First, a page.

Hypothalamic-pituitary-gonadal axis

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Introduction[✎ edit | edit source]

The hypothalamic-pituitary-gonadal axis (HPG axis) alludes to the connection between the hypothalamus, pituitary gland, and gonads. It is an important control mechanism mainly involved in the development and regulation of the reproductive system and immune system. It is also involved in the aging process. As with other hypothalamic-pituitary related axes, regulation is through a negative feedback loop.

Regulation & Function[✎ edit | edit source]

The hypothalamus produces a hormone called gonadotropin-releasing hormone (GnRH). When GnRH is released, it travels along the hypophyseal portal system and binds to secretory cells of the anterior pituitary (adenohypophysis). Binding of GnRH stimulates these cells to produce luteinizing hormone (LH) and follicle-stimulating hormone (FSH), which are then secreted into the bloodstream. From here, LH and FSH go on to produce different effects in both sexes, namely through the production of estrogen in females and testosterone in males.

HPG Axis in Females[✎ edit | edit source]

Overview[✎ edit | edit source]

In females, the HPG axis is mainly involved in the regulation of the menstrual and ovarian cycle. Once the anterior pituitary releases LH and FSH into the bloodstream, these hormones signal the ovaries to produce estrogen and inhibin, which play important roles in the reproductive cycle. Both estrogen and inhibin possess properties that can suppress the production of GnRH. Estrogen directly inhibits GnRH production via a negative feedback loop. Inhibin indirectly inhibits GnRH production by inhibiting the protein complex activin.

Reproductive Cycle[✎ edit | edit source]

The preparation of the ovarian follicle is done through a positive-feedback loop that involves both estrogen and LH. Release of the ovarian follicle into the uterus leads to the production of progesterone from the ovary. Progesterone has a negative effect on the positive-feedback loop of estrogen and LH as it inhibits the hypothalamus and consequently the anterior pituitary. This production of progesterone from the ovary is taken over by the fetus if conception occurs. If it does not occur, the level of progesterone in the bloodstream decreases and this decreases the negative-feedback on the hypothalamus, which allows it to produce GnRH and thus stimulate the anterior pituitary to produce and release FSH and LH, preparing the female for the preparation of the next ovarian follicle.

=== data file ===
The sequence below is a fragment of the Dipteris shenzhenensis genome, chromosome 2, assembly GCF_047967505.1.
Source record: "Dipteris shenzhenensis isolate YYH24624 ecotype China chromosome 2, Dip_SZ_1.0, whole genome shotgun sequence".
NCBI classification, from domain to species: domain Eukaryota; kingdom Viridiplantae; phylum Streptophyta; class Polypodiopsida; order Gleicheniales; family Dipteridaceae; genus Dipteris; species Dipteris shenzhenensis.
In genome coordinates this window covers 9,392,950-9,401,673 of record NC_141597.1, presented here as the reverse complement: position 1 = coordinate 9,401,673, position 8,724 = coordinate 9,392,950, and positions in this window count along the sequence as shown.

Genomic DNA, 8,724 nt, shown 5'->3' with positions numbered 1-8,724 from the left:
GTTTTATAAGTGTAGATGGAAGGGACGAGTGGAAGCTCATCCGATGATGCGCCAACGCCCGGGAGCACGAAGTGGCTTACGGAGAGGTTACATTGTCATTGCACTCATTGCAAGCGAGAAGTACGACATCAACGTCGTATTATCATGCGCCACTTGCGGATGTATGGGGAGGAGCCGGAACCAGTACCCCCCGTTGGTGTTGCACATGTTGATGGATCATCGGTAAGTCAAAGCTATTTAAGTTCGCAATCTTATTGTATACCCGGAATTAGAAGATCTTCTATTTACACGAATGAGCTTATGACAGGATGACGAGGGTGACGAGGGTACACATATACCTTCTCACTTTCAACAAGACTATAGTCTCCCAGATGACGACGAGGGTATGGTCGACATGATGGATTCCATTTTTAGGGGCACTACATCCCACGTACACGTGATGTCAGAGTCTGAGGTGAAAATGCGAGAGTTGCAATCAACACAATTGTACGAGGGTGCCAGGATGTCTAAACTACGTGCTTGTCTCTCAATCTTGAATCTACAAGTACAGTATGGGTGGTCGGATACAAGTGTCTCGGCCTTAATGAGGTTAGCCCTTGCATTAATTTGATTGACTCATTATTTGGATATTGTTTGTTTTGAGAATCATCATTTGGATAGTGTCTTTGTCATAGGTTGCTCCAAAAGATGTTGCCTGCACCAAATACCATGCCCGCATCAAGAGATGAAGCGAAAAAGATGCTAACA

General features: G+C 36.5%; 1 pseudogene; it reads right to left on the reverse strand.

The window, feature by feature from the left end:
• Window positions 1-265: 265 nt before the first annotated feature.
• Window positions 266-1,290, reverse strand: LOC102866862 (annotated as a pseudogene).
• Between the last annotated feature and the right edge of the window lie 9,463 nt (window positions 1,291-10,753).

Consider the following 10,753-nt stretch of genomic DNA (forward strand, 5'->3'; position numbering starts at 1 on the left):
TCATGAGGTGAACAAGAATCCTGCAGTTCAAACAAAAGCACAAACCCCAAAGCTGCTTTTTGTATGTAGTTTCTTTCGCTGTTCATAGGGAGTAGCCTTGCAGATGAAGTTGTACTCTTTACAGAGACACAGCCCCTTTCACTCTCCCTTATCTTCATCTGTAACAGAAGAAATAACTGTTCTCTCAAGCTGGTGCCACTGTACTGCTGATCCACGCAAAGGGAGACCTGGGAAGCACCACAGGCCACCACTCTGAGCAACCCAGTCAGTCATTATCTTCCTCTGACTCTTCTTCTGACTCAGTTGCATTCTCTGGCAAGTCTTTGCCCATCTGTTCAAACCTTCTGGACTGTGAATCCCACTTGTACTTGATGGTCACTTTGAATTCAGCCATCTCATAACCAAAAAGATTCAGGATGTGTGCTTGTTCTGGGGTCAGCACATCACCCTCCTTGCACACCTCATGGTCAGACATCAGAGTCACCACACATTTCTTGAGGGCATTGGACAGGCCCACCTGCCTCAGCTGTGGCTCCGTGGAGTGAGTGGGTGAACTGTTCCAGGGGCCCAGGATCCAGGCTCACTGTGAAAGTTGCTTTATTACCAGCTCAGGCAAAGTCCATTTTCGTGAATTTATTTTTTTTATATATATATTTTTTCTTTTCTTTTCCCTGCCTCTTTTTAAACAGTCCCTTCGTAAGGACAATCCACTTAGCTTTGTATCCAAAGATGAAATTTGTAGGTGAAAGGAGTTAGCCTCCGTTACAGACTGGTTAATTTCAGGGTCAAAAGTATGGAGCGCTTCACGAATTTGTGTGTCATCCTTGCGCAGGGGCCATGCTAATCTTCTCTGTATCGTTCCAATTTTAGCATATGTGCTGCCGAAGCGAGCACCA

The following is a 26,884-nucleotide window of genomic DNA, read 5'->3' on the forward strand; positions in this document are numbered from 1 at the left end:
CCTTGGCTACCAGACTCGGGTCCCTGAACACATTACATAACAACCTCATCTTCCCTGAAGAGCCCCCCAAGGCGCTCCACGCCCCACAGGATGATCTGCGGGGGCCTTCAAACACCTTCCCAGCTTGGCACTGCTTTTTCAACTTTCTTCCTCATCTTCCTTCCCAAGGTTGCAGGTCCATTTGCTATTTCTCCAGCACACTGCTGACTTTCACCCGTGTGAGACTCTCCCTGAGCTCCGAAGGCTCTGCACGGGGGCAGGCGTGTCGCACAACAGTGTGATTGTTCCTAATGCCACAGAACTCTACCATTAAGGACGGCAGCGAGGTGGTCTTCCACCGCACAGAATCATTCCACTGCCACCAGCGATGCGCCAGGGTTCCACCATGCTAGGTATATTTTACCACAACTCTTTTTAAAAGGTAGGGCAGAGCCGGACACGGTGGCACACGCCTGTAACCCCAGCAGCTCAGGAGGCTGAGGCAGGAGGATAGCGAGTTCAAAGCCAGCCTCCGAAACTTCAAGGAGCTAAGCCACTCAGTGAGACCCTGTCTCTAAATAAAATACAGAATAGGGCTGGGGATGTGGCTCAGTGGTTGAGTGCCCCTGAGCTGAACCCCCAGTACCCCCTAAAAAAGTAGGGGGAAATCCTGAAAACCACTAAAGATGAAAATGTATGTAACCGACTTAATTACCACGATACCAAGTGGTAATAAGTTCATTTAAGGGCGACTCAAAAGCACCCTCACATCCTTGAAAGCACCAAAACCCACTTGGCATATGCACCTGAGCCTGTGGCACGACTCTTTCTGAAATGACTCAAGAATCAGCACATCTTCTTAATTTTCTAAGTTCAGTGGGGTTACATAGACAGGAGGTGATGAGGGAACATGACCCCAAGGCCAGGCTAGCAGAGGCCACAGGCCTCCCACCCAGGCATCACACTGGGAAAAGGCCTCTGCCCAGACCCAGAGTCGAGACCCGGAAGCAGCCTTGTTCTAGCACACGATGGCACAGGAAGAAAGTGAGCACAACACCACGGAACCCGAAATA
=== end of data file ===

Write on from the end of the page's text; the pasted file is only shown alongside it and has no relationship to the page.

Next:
Detailed Explanation of Reproductive and Menstrual Cycles
Menstrual Cycle[✎ edit | edit source]

The HPG axis is involved in all three phases of the menstrual cycle. The hormones of the HPG axis play an important and vital role in the proliferation phase, secretory phase, and the menstrual phase.

Secondary Sex Characteristics[✎ edit | edit source]

The hormones of the HPG axis also contribute to the secondary sex characteristics of females. These include, but are not limited to, growth of breasts, erection of nipples, growth of body hair, increasing width of hips, and increased muscle mass in the muscles posterior to the femur.

HPG Axis in Males[✎ edit | edit source]

Overview[✎ edit | edit source]

In males, the HPG axis is mainly involved in the regulation of the production of testosterone and the process of spermatogenesis. LH is involved in the synthesis of testosterone via binding to the interstitial cells of the testes while FSH is involved in production of spermatozoa (spermatogenesis).

Spermatogenesis[✎ edit | edit source]

Once FSH is released into the bloodstream, it binds to sustentacular cells, specifically the Sertoli cells. These cells release a protein called androgen-binding protein, which increases the concentration of testosterone to allow for spermatogenesis. Once testosterone is produced and secreted via LH binding with the interstitial cells, it binds with androgen-binding protein to maintain spermatogenesis. Too much testosterone will lead to the hormone having a negative-feedback effect on the hypothalamus.

Inhibin also has a negative-feedback effect on the hypothalamus. Inhibin has an indirect effect in which it inhibits the hypothalamus via inhibiting activin.

Secondary Sex Characteristics[✎ edit | edit source]

The hormones produced by the HPG axis also contribute to secondary sex characteristics in males. These include, but are not limited to, body hair growth, facial hair growth, increased muscle mass, deepened voice, and greater shoulder width.

Hypothalamic-pituitary-testicular axis
Chemical Structure of Testosterone

Links[✎ edit | edit source]

Related articles[✎ edit | edit source]

References[✎ edit | edit source]

1. Millar, R.P., Lu, Z.L., Pawson, A.J., Flanagan, C.A., Morgan, K., & Maudsley, S.R. (2004). Gonadotropin-releasing hormone receptors. Endocrine Reviews, 25, 235-75.

2. Peper, J.S., Brouwer, R.M., van Leeuwen, M., Schnack, H.G., Boomsma, D.I., Kahn, R.S., & Hulshoff Pol, H.E. (2010). HPG-axis hormones during puberty: A study on the association with hypothalamic and pituitary volumes. Psychoneuroendocrinology, 35(1), 133-140.